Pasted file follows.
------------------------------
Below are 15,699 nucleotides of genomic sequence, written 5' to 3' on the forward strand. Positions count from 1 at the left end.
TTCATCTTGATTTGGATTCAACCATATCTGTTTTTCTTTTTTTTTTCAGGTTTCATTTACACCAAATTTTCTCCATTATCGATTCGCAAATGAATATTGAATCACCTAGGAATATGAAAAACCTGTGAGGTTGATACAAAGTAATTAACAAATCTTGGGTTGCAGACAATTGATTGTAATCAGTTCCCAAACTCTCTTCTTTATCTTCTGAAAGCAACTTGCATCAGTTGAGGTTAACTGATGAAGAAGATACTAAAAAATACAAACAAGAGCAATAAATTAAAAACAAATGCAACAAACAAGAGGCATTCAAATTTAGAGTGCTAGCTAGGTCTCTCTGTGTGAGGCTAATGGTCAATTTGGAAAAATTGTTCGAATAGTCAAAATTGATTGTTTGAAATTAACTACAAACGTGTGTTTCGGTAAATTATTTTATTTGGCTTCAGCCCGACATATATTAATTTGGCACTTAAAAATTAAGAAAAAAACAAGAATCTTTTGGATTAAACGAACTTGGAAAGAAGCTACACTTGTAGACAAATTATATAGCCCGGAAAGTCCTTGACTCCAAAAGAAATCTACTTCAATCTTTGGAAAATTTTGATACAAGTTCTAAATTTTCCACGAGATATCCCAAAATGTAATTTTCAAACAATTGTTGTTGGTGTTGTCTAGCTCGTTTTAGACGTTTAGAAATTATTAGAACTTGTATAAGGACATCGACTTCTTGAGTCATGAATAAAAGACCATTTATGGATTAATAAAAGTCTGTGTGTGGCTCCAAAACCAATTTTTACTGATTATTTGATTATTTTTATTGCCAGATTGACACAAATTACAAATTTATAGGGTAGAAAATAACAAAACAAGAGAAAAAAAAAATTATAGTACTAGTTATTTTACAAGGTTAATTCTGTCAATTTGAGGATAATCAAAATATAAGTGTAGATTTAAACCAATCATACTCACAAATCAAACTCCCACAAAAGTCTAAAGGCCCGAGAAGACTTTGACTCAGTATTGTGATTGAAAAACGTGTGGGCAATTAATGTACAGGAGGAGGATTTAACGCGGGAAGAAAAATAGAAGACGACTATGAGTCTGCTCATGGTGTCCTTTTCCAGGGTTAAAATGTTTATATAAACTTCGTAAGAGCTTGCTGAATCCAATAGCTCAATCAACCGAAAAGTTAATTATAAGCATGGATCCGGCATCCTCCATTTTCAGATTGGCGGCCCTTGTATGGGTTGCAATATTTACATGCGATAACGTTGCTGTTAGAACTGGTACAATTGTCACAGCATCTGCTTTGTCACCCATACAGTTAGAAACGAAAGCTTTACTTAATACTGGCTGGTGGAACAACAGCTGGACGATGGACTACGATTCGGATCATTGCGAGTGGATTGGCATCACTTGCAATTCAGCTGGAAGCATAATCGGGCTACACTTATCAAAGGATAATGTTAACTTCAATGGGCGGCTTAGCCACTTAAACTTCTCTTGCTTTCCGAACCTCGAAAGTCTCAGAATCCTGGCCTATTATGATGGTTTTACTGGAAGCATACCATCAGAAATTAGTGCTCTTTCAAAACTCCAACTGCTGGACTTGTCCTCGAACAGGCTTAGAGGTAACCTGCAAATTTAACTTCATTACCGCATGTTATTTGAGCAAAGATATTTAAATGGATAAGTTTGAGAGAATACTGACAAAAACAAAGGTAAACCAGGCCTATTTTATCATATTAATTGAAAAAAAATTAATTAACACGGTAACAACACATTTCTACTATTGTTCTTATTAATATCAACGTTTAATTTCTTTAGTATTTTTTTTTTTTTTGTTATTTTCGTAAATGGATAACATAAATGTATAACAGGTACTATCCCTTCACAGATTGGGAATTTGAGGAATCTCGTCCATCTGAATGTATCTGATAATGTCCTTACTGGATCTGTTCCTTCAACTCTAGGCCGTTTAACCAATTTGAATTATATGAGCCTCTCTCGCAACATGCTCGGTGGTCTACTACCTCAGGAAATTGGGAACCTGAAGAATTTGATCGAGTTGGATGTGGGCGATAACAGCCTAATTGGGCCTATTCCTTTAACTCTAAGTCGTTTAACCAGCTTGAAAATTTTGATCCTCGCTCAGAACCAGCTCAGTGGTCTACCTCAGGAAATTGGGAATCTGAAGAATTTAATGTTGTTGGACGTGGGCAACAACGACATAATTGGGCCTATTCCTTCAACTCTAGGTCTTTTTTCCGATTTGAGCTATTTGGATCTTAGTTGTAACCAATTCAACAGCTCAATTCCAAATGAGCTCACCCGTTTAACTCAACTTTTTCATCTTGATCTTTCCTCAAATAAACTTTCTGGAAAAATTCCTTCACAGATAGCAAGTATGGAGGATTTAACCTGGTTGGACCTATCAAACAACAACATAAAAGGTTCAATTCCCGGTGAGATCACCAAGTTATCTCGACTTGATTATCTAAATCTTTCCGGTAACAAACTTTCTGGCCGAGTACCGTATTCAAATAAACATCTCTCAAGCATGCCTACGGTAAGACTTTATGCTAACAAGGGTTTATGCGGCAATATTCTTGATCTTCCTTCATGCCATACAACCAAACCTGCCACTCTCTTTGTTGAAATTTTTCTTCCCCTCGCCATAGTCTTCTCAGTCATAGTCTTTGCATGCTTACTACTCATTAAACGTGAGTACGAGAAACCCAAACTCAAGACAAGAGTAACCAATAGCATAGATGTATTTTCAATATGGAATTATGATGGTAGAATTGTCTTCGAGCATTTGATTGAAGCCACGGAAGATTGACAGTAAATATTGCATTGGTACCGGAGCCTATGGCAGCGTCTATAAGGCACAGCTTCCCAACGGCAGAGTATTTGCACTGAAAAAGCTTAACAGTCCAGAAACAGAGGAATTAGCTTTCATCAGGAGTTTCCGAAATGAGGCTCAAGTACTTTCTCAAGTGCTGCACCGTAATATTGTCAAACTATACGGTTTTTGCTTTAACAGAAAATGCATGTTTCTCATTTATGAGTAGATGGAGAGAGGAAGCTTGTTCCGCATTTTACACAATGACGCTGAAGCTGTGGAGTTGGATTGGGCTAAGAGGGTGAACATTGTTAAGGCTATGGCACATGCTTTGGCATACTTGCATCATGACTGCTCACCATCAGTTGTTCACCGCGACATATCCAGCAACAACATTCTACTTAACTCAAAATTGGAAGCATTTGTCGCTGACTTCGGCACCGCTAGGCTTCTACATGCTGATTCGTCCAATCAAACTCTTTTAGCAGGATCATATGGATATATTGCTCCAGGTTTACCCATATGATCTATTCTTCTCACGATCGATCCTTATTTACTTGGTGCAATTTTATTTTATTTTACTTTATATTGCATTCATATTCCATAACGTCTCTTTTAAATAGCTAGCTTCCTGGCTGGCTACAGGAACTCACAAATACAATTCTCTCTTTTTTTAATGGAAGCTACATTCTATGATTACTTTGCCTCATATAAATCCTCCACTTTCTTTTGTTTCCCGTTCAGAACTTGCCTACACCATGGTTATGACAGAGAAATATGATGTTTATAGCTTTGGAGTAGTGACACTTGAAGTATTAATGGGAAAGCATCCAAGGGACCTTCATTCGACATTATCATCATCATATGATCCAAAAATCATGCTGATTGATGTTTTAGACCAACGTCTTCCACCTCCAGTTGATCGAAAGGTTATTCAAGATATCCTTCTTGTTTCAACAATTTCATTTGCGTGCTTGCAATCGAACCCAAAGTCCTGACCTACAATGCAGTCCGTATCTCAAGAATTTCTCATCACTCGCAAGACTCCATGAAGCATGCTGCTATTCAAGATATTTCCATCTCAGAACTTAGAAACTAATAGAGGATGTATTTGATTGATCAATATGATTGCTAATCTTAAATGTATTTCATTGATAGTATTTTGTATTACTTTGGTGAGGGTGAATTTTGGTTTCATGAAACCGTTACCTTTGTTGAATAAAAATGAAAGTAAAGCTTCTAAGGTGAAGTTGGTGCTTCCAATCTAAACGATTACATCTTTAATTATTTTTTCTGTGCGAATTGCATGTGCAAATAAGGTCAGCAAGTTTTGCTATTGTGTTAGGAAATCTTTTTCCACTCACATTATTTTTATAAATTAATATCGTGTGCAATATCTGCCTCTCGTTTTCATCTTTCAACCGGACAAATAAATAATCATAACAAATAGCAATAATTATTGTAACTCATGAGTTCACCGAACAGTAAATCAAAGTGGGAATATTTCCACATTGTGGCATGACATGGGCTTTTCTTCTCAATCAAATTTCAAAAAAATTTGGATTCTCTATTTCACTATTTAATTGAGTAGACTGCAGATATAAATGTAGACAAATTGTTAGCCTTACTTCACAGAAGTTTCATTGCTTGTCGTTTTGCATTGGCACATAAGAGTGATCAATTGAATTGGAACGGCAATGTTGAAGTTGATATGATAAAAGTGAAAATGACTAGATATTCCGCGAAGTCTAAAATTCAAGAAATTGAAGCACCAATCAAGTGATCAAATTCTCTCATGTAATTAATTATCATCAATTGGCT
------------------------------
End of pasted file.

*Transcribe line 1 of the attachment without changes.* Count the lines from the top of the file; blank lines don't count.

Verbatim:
Below are 15,699 nucleotides of genomic sequence, written 5' to 3' on the forward strand. Positions count from 1 at the left end.